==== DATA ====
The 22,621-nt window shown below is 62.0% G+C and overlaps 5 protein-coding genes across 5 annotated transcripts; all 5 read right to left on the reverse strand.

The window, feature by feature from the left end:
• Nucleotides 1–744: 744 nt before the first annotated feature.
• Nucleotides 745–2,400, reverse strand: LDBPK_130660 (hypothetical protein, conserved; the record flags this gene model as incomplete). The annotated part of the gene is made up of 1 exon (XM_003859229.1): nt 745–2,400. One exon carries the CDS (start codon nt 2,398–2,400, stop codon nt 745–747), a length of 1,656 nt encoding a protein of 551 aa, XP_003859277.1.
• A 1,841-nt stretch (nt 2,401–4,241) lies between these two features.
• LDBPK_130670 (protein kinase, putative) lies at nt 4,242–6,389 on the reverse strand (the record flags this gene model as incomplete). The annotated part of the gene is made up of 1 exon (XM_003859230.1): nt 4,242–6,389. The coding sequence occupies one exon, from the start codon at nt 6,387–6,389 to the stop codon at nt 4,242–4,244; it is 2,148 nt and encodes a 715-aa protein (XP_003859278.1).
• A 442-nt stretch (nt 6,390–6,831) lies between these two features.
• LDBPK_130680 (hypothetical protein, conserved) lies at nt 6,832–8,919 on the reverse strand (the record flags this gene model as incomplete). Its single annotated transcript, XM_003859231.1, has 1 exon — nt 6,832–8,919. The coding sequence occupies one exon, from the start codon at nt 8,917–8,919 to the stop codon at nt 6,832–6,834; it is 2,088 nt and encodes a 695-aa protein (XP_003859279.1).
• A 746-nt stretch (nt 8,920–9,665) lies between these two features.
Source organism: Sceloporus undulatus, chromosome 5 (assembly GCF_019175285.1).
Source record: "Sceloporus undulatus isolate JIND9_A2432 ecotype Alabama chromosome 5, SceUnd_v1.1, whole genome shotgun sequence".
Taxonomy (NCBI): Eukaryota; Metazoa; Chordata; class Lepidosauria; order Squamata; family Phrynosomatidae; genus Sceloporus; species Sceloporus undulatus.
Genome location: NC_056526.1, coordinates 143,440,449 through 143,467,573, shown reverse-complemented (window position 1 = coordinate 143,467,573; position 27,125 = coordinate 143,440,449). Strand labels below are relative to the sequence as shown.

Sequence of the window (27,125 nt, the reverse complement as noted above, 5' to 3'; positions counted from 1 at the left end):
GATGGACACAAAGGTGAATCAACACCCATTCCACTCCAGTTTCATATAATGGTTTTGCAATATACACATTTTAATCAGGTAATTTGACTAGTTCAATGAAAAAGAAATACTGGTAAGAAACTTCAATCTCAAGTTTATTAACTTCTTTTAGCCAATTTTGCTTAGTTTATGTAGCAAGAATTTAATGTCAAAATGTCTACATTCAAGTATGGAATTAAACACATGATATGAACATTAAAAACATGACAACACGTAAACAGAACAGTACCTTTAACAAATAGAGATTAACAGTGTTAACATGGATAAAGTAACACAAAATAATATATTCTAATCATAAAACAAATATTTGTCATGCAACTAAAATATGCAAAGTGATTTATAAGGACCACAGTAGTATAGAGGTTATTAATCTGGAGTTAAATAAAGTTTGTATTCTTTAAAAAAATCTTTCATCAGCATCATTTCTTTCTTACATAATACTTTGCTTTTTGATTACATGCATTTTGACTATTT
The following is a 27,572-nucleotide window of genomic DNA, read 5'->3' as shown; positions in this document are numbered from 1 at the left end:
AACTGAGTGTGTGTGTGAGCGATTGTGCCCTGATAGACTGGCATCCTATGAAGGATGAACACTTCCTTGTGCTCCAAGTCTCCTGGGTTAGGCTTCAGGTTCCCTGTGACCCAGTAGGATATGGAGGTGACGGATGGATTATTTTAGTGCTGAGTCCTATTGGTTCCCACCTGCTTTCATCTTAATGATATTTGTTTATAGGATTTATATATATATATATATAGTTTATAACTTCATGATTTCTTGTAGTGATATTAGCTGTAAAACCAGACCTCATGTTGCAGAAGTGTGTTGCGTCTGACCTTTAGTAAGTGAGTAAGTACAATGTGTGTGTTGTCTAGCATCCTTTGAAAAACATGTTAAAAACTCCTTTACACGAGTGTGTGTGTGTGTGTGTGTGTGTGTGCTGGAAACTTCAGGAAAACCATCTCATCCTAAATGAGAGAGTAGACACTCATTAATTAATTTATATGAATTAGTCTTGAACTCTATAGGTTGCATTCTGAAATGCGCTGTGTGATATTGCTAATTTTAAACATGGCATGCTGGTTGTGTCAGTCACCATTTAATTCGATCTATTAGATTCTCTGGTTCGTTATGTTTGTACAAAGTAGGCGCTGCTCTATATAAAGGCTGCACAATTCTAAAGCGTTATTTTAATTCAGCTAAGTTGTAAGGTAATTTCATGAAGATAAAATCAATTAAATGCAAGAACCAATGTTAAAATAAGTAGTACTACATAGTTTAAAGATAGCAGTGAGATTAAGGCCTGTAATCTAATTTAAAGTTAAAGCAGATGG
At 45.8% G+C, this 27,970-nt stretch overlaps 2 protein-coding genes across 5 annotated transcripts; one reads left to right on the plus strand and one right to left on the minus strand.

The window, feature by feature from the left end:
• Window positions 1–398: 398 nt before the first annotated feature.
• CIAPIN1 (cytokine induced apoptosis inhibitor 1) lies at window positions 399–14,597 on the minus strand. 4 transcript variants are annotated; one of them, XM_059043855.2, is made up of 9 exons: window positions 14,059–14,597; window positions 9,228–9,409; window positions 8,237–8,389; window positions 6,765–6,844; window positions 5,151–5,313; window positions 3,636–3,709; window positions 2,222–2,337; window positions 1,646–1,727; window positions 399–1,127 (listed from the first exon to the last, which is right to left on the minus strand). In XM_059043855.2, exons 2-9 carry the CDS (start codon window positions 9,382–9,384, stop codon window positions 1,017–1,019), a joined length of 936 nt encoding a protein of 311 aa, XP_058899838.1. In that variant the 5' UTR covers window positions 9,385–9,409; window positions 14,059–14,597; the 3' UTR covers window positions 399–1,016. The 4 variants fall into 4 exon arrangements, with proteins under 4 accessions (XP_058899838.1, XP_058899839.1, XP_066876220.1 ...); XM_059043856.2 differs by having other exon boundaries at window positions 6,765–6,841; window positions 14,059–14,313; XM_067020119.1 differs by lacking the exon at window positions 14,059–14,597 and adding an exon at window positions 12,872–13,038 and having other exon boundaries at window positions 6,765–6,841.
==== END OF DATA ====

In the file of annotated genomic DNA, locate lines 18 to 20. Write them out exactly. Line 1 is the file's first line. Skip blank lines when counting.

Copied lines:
At 45.8% G+C, this 27,970-nt stretch overlaps 2 protein-coding genes across 5 annotated transcripts; one reads left to right on the plus strand and one right to left on the minus strand.

The window, feature by feature from the left end:
• Window positions 1–398: 398 nt before the first annotated feature.